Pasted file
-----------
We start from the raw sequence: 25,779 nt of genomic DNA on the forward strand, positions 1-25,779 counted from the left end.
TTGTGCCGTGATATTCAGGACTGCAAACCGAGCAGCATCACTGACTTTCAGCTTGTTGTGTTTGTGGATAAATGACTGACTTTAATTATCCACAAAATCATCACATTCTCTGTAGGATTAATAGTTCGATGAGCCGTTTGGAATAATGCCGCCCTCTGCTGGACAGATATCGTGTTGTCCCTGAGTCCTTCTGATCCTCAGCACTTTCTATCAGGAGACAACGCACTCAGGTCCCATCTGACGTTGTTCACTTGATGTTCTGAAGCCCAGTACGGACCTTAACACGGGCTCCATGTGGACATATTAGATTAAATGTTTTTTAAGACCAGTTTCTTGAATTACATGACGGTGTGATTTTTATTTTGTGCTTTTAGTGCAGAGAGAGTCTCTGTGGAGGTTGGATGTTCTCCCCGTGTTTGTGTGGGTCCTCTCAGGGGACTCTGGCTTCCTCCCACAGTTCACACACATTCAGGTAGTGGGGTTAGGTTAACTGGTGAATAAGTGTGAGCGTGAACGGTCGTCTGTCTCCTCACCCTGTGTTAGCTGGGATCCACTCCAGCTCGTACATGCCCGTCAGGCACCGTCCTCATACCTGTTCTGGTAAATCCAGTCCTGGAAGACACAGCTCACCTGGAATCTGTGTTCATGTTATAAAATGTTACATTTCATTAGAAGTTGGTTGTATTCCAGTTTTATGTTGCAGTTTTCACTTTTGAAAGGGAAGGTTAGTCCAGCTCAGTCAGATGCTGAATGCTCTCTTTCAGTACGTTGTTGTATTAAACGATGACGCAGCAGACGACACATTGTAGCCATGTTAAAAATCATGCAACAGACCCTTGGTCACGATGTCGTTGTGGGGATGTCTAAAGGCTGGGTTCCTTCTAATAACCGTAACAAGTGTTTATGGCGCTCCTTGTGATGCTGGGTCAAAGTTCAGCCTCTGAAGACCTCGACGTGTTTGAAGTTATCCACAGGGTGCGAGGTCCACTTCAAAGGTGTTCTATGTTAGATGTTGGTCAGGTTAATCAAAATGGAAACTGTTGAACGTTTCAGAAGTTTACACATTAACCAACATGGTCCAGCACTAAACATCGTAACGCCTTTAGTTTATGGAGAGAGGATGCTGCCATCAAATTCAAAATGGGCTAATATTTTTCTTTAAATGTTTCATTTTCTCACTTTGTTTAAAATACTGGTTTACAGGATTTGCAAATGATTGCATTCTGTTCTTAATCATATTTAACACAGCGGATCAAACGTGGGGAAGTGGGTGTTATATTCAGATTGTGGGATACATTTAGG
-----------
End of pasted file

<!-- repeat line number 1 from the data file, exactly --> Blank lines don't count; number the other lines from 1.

We start from the raw sequence: 25,779 nt of genomic DNA on the forward strand, positions 1-25,779 counted from the left end.